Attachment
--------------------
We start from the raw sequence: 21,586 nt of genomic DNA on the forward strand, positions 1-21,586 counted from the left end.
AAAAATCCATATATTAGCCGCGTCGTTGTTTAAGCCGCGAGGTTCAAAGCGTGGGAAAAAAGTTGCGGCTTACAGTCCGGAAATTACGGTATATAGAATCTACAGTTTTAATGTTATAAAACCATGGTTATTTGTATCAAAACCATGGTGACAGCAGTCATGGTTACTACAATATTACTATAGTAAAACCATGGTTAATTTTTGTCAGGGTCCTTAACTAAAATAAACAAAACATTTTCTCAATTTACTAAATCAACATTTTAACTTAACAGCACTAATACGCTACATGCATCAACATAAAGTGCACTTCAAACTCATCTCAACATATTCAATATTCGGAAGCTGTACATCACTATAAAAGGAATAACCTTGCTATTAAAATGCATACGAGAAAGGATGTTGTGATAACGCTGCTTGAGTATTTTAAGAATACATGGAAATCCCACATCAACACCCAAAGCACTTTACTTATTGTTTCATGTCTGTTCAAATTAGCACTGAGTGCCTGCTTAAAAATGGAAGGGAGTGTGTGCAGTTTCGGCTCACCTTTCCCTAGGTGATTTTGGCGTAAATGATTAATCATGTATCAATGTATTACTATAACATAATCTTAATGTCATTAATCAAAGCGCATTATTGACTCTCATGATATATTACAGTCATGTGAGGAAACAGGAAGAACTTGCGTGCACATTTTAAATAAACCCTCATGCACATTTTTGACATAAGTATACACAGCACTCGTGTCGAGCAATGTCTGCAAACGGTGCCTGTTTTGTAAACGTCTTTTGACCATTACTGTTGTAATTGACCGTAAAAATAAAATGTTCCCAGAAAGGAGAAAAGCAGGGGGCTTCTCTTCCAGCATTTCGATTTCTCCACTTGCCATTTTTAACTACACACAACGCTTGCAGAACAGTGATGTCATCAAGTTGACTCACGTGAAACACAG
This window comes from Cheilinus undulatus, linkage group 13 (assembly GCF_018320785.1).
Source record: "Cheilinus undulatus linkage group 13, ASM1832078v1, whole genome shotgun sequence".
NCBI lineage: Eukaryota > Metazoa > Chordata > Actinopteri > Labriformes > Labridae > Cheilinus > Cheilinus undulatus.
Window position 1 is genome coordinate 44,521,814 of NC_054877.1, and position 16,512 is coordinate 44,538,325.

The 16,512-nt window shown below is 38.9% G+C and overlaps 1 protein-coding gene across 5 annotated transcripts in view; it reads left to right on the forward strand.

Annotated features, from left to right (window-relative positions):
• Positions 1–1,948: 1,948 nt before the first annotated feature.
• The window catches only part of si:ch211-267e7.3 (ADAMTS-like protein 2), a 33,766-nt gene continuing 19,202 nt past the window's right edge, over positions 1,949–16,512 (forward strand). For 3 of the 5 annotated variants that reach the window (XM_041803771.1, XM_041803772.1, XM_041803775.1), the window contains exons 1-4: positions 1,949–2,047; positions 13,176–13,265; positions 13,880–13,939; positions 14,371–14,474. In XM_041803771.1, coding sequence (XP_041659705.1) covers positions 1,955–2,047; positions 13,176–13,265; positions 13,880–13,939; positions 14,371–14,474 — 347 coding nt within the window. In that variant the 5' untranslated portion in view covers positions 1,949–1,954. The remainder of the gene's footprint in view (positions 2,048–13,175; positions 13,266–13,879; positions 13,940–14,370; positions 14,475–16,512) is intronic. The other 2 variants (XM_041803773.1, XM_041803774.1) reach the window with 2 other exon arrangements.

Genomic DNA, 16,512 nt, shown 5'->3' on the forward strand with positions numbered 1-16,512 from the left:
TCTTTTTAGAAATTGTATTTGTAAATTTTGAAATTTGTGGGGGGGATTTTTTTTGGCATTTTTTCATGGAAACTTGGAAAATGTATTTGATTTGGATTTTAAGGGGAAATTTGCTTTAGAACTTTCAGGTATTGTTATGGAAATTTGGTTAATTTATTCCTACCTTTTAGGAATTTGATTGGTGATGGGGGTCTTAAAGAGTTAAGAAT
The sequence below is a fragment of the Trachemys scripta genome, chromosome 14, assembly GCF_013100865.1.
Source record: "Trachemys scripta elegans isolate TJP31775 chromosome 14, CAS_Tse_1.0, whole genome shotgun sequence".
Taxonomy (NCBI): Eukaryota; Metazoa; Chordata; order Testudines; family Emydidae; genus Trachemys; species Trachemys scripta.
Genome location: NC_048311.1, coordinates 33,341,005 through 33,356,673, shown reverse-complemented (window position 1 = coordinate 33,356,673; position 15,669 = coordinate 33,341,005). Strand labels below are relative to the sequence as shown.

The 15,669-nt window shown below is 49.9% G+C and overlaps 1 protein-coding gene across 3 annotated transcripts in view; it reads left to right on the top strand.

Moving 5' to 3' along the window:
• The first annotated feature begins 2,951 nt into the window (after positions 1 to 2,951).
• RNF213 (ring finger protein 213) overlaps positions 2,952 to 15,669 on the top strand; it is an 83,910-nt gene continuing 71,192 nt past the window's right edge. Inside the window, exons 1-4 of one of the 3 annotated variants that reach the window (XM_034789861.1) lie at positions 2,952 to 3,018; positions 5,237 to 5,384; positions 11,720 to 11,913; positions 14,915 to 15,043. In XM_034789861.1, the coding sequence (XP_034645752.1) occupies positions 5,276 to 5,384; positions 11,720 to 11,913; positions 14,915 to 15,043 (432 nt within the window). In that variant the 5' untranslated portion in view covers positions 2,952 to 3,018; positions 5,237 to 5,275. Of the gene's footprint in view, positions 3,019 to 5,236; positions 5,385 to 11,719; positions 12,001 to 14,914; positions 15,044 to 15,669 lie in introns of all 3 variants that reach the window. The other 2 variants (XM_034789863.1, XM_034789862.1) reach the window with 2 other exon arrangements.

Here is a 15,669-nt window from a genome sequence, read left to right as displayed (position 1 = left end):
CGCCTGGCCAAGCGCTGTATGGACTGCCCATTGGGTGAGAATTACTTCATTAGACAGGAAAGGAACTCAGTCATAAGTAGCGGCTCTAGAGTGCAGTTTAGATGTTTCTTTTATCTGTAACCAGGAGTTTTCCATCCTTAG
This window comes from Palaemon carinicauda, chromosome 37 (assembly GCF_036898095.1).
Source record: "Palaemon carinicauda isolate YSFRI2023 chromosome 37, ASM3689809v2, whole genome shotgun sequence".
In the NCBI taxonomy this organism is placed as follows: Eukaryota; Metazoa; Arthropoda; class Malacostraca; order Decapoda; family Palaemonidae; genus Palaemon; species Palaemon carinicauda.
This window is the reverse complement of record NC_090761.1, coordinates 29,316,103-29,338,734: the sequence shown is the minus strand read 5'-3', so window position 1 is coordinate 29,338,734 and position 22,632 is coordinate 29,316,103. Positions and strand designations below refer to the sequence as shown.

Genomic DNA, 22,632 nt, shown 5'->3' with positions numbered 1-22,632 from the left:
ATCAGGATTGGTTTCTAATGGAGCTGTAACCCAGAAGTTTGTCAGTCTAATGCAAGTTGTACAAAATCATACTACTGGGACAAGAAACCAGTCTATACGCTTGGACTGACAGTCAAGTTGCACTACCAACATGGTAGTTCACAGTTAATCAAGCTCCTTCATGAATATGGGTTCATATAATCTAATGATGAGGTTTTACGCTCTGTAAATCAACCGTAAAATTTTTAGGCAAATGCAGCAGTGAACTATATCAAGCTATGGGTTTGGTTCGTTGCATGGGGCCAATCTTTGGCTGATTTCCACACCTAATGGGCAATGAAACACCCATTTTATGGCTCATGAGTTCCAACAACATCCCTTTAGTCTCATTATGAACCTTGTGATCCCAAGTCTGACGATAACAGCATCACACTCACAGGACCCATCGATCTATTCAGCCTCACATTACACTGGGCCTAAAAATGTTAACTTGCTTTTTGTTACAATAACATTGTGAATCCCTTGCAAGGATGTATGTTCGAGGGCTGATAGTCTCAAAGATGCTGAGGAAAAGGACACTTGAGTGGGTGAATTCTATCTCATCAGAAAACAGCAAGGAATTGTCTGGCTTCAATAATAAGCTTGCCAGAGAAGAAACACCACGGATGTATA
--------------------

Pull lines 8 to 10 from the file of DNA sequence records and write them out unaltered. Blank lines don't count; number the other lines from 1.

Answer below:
Annotated features, from left to right (window-relative positions):
• Positions 1–1,948: 1,948 nt before the first annotated feature.
• The window catches only part of si:ch211-267e7.3 (ADAMTS-like protein 2), a 33,766-nt gene continuing 19,202 nt past the window's right edge, over positions 1,949–16,512 (forward strand). For 3 of the 5 annotated variants that reach the window (XM_041803771.1, XM_041803772.1, XM_041803775.1), the window contains exons 1-4: positions 1,949–2,047; positions 13,176–13,265; positions 13,880–13,939; positions 14,371–14,474. In XM_041803771.1, coding sequence (XP_041659705.1) covers positions 1,955–2,047; positions 13,176–13,265; positions 13,880–13,939; positions 14,371–14,474 — 347 coding nt within the window. In that variant the 5' untranslated portion in view covers positions 1,949–1,954. The remainder of the gene's footprint in view (positions 2,048–13,175; positions 13,266–13,879; positions 13,940–14,370; positions 14,475–16,512) is intronic. The other 2 variants (XM_041803773.1, XM_041803774.1) reach the window with 2 other exon arrangements.